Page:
When testing electrode 4, switch 9 is closed, so that in the circuit,comprising earth, electrode 5, liquid 2, electrode 4, resistor 11, earth, the AC voltage of input 14 of amplifier 15 mainly depends on the impedance value of electrode 4 and liquid 2. An extremely high impedance points to rupture of connection or no liquid 2 between electrodes 4,5. An impedance which is higher than may be expected, but not as high as results from a rupture, points to soiling or coating of at least one of the electrodes 4,5 or an extemely low conductivity of the liquid 2. A low impedance points to a break down of electrode 4.
The output of amplifier 15 is fed to a capacitor 31, for example, of 2 F, through a switch 30, which is closed when testing electrode 4. Capacitor 31 is connected to earth via resistor 32 of, for example 10 k ohms.
A sampler switch 33 is adapted to close during a short period of the duration of one of the levels of the block voltage so that samples of this level are fed to a sample holding capacitor 34, connected to the positive input of an output operational amplifier 35. The voltage on the output of amplifier 35 is a measure for the impedance of electrode 4 and the liquid 2, independent of any failure of electrode 3. Further, this impedance can be measured even in the region of very high impedance pointing to rupture of leads.
Furthermore, filter circuit comprising resistor 12 and capacitor 13 is disrupted because of the opening of switch 10, so that it does not influence the measurement.
When testing electrode 4, switch 20 is open in order to prevent a shunt circuit via relatively small resistor 21 to earth. Switch 24 may be closed, whereas switch 36 is open, to prevent interference from electrode 3.
For testing reference electrode 3, switch 20 is closed and switch 24 is opened. Consequently, the filter circuit comprising resistor 22 and capacitor 23, is put out of action and resistor 21 is connected in series with the impedance of electrodes 5 and 3, and liquid 2 connecting them. At the same time, resistor 11 is switched off by opening switch 9 and the filter circuit comprising resistor 12 and capacitor 13 is activated by closing switch 10. Switch 28, for supplying the block voltage, is still closed, but the connection to blocking capacitor 31 is through switch 36, whereas switch 30 is opened. In the circuit comprising earth, electrode 5, liquid 2, reference electrode 3, resistor 21, earth, the impedance of reference electrode 3 is compared to that of resistor 21.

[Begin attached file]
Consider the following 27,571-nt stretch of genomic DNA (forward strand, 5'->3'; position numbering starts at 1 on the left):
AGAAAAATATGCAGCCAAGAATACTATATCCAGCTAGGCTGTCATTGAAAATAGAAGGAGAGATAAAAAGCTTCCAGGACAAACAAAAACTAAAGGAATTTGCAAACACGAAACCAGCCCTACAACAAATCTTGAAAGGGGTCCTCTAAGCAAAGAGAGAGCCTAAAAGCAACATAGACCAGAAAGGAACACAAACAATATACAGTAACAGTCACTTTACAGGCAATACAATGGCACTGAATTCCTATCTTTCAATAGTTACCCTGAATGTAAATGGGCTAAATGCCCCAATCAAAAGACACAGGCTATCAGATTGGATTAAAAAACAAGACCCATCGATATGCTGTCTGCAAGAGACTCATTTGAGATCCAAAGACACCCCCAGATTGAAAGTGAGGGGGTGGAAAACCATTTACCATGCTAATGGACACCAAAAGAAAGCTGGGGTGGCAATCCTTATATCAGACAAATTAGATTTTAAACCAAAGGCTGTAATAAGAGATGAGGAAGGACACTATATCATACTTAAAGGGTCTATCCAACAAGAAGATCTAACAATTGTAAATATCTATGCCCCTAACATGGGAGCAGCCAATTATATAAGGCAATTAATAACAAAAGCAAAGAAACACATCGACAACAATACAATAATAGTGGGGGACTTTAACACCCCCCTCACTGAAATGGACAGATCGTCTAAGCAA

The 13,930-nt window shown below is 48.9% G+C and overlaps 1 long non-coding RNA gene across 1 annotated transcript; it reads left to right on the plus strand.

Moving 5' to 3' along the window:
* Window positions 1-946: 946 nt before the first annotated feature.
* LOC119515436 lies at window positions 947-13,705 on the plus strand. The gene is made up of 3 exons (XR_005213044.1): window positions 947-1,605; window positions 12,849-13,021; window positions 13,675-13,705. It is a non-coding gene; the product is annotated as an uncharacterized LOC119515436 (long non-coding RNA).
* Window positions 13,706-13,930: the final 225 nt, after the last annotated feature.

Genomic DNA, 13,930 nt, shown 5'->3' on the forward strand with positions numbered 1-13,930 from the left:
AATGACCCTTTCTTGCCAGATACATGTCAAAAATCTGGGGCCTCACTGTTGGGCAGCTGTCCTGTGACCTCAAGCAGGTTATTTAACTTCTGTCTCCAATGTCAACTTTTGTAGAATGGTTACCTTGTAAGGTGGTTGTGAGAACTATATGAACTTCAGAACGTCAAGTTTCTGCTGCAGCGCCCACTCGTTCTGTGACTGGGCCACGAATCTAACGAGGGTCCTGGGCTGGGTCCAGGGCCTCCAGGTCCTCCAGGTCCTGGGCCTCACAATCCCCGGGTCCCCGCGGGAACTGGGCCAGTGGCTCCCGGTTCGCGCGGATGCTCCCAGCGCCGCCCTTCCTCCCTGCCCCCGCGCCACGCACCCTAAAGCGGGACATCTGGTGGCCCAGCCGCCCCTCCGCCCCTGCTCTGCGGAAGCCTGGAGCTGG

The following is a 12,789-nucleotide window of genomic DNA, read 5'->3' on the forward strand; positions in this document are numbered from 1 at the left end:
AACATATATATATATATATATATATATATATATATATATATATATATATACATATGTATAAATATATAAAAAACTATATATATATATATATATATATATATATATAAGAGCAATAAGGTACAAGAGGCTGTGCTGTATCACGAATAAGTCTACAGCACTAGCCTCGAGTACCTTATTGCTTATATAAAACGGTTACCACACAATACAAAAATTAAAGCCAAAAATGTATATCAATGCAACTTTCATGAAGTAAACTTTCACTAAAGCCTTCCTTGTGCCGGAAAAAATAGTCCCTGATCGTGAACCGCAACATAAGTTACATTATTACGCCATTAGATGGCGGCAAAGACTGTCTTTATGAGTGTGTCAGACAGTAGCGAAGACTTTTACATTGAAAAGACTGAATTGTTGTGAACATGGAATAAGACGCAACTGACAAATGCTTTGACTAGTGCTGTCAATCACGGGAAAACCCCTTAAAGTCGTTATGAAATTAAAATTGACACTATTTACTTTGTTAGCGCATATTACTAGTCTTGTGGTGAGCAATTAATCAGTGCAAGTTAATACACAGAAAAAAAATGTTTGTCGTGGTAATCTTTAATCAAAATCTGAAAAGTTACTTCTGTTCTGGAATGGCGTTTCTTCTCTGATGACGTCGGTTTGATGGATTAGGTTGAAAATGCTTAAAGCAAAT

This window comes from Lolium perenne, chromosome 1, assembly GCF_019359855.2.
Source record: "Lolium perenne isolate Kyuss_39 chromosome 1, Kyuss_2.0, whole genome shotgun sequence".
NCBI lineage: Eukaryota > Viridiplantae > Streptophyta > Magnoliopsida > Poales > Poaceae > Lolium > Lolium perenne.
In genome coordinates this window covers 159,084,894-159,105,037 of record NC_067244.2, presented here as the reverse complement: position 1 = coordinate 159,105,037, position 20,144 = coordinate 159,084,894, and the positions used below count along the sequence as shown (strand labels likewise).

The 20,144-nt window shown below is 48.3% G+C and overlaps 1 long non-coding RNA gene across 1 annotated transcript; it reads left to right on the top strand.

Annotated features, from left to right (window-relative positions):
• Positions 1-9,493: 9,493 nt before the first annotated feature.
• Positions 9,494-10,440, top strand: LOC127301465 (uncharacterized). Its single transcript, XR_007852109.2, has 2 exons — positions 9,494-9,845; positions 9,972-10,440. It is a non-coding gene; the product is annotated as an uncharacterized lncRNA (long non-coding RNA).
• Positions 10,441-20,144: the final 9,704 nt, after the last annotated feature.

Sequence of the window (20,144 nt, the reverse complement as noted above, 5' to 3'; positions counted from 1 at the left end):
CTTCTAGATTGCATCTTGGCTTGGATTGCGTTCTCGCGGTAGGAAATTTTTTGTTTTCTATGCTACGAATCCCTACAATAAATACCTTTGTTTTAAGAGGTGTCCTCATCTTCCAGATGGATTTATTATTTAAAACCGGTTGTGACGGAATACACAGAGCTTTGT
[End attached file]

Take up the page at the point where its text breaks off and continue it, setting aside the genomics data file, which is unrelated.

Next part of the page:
A high impedance value may be an indication of a lead rupture, soiling or coating of the outer membrane, loss of electrolyte or poisoning. A low impedance may point to some type of short circuit.
When testing electrodes 3, or 4, the output of amplifier 26 has no relevancy to any quantity to be measured and should be neglected.
Auxilliary electrode 5 is of a type which rarely breaks down. However, it is possible to become covered with an insulating deposit. In that case, an increase of the impedance measurement of electrode 3 will show up, which itself probably will have some additional resistance due to the deposit.
Because of the normally high resistance value of electrode 4, such a failure would be less clear in case only the impedance of that electrode is being measured. Moreover, a synchronous impedance increase of electrodes 3, and 4 could be an indication that something is wrong.
With the invention, monitoring of the temperature may be combined with adaption of the amplitude of the block voltage from generator 29, adaption of resistor 11, or simply, varying the region in which the impedance value has to be. Also, it is possible to use the invention with other electrodes, such as metal electrodes for redox measurements. Such electrodes have a low impedance value, but, in cases of soiling, coating, poisoning or rupture of connection, may show high impedances, thus always indicating any type of failure.
Although unnecessary, further switching means may be provided to switch off any electrode not incuded in any test circuit at the moment of testing.
In order to synchronize block voltage generator 29 with the sampling switch 33, a block voltage generator may provide a block voltage having ten times the frequency of generator 29. The generator 37 feeds a counter 38, which sends the first five out of each ten pulses toward generator 29 and the ninth and tenth pulses to switch 33.
The foregoing description is illustrative of the principles of the invention. Numerous modifications and extensions thereof would be apparent to the worker skilled in the art. All such modifications and extensions are to be considered to be within the spirit and scope of the invention.
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|U.S. Classification||324/439, 204/401, 324/514, 204/420, 324/438|
|International Classification||G01N27/416, G01N27/26|
|Oct 9, 1986||AS||Assignment|
Owner name: YOKOGAWA HOKUSHIN ELECTRIC CORPORATION, 9-32, NAKA
Free format text: ASSIGNMENT OF ASSIGNORS INTEREST.;ASSIGNORS:BEIJK, JOZEPH M.;BOTH, TEUNIS;REEL/FRAME:004617/0224
Effective date: 19861003
|Jun 3, 1987||AS||Assignment|
Owner name: YOKOGAWA ELECTRIC CORPORATION, NO. 9-32, NAKACHO 2
Free format text: CHANGE OF NAME;ASSIGNOR:YOKOGAWA HOKUSHIN ELECTRIC CORPORATION;REEL/FRAME:004731/0311
Effective date: 19861004
Owner name: YOKOGAWA ELECTRIC CORPORATION,JAPAN
Free format text: CHANGE OF NAME;ASSIGNOR:YOKOGAWA HOKUSHIN ELECTRIC CORPORATION;REEL/FRAME:004731/0311
Effective date: 19861004
|Apr 7, 1992||FPAY||Fee payment|
Year of fee payment: 4
|May 21, 1996||REMI||Maintenance fee reminder mailed|
|Oct 13, 1996||LAPS||Lapse for failure to pay maintenance fees|
|Dec 24, 1996||FP||Expired due to failure to pay maintenance fee|
Effective date: 19961016